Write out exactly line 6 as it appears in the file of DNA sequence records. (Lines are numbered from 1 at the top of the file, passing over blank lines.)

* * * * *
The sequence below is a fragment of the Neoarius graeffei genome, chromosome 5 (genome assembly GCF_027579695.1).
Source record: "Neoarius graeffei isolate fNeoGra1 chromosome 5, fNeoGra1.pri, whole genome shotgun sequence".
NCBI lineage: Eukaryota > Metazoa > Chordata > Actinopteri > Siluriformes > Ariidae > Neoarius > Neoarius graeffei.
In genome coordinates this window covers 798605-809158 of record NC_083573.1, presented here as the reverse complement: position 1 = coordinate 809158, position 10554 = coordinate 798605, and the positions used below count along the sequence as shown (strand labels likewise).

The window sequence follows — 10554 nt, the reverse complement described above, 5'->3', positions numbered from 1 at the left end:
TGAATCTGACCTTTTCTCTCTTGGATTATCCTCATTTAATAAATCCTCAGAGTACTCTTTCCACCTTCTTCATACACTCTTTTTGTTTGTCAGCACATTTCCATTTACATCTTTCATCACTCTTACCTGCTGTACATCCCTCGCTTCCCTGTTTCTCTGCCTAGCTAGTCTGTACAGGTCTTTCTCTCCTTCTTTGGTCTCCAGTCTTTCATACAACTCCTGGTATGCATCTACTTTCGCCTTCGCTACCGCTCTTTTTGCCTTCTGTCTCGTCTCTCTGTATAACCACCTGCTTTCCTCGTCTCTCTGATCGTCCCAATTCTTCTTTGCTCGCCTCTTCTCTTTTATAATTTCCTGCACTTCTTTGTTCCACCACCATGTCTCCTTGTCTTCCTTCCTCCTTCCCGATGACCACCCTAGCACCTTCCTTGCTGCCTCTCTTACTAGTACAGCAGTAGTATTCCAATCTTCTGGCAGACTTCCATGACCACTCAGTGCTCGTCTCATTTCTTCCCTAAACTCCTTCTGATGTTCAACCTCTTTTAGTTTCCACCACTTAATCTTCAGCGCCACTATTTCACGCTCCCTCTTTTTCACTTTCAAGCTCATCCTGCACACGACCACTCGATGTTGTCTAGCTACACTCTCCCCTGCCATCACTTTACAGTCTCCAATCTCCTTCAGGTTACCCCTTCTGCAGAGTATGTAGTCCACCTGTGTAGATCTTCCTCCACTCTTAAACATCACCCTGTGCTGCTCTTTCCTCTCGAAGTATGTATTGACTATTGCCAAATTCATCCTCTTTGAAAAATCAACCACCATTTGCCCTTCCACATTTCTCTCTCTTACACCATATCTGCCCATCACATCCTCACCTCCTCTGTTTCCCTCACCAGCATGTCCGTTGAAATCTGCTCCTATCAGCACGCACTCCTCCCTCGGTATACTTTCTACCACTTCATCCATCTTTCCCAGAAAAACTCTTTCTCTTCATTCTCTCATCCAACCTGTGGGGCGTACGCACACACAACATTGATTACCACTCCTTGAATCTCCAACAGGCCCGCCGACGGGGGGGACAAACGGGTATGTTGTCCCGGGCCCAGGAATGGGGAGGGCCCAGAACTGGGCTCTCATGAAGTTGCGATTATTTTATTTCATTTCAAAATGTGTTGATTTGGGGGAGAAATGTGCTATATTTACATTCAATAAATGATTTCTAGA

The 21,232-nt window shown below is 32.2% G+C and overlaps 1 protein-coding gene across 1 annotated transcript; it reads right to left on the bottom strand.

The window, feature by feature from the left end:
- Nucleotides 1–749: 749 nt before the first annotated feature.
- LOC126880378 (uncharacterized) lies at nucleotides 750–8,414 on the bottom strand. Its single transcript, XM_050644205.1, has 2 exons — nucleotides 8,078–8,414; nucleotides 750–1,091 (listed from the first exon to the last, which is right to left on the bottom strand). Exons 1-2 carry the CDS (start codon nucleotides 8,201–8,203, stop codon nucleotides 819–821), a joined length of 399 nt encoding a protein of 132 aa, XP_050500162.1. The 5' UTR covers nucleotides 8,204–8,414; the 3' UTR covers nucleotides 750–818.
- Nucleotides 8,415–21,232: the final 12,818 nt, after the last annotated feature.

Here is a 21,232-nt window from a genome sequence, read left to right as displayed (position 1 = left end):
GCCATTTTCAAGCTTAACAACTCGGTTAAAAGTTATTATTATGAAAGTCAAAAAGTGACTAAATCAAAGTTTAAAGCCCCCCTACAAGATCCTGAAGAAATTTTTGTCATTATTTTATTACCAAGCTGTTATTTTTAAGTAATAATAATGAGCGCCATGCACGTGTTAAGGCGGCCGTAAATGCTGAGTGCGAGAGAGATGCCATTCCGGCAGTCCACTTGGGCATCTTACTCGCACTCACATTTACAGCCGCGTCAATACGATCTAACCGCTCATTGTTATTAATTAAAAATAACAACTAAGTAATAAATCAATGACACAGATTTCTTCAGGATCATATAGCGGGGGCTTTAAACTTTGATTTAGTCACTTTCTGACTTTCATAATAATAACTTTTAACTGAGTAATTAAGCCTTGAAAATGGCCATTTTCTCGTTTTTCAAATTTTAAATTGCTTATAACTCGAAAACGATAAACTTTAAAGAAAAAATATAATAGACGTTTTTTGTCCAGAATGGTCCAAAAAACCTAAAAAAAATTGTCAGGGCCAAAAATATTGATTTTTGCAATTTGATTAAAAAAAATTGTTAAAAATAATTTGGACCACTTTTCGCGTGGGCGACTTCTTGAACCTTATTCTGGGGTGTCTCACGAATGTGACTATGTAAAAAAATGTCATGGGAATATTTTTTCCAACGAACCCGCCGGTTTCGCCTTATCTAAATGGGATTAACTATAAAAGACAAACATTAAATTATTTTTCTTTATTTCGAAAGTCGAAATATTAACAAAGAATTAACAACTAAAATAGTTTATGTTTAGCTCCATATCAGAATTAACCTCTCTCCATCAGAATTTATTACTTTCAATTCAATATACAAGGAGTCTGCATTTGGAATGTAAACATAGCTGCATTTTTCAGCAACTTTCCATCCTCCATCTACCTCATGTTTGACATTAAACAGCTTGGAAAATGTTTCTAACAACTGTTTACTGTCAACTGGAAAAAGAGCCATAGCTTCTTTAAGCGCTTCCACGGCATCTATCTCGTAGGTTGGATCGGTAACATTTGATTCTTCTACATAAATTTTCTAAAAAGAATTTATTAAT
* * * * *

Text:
TGAATCTGACCTTTTCTCTCTTGGATTATCCTCATTTAATAAATCCTCAGAGTACTCTTTCCACCTTCTTCATACACTCTTTTTGTTTGTCAGCACATTTCCATTTACATCTTTCATCACTCTTACCTGCTGTACATCCCTCGCTTCCCTGTTTCTCTGCCTAGCTAGTCTGTACAGGTCTTTCTCTCCTTCTTTGGTCTCCAGTCTTTCATACAACTCCTGGTATGCATCTACTTTCGCCTTCGCTACCGCTCTTTTTGCCTTCTGTCTCGTCTCTCTGTATAACCACCTGCTTTCCTCGTCTCTCTGATCGTCCCAATTCTTCTTTGCTCGCCTCTTCTCTTTTATAATTTCCTGCACTTCTTTGTTCCACCACCATGTCTCCTTGTCTTCCTTCCTCCTTCCCGATGACCACCCTAGCACCTTCCTTGCTGCCTCTCTTACTAGTACAGCAGTAGTATTCCAATCTTCTGGCAGACTTCCATGACCACTCAGTGCTCGTCTCATTTCTTCCCTAAACTCCTTCTGATGTTCAACCTCTTTTAGTTTCCACCACTTAATCTTCAGCGCCACTATTTCACGCTCCCTCTTTTTCACTTTCAAGCTCATCCTGCACACGACCACTCGATGTTGTCTAGCTACACTCTCCCCTGCCATCACTTTACAGTCTCCAATCTCCTTCAGGTTACCCCTTCTGCAGAGTATGTAGTCCACCTGTGTAGATCTTCCTCCACTCTTAAACATCACCCTGTGCTGCTCTTTCCTCTCGAAGTATGTATTGACTATTGCCAAATTCATCCTCTTTGAAAAATCAACCACCATTTGCCCTTCCACATTTCTCTCTCTTACACCATATCTGCCCATCACATCCTCACCTCCTCTGTTTCCCTCACCAGCATGTCCGTTGAAATCTGCTCCTATCAGCACGCACTCCTCCCTCGGTATACTTTCTACCACTTCATCCATCTTTCCCAGAAAAACTCTTTCTCTTCATTCTCTCATCCAACCTGTGGGGCGTACGCACACACAACATTGATTACCACTCCTTGAATCTCCAACAGGCCCGCCGACGGGGGGGACAAACGGGTATGTTGTCCCGGGCCCAGGAATGGGGAGGGCCCAGAACTGGGCTCTCATGAAGTTGCGATTATTTTATTTCATTTCAAAATGTGTTGATTTGGGGGAGAAATGTGCTATATTTACATTCAATAAATGATTTCTAGA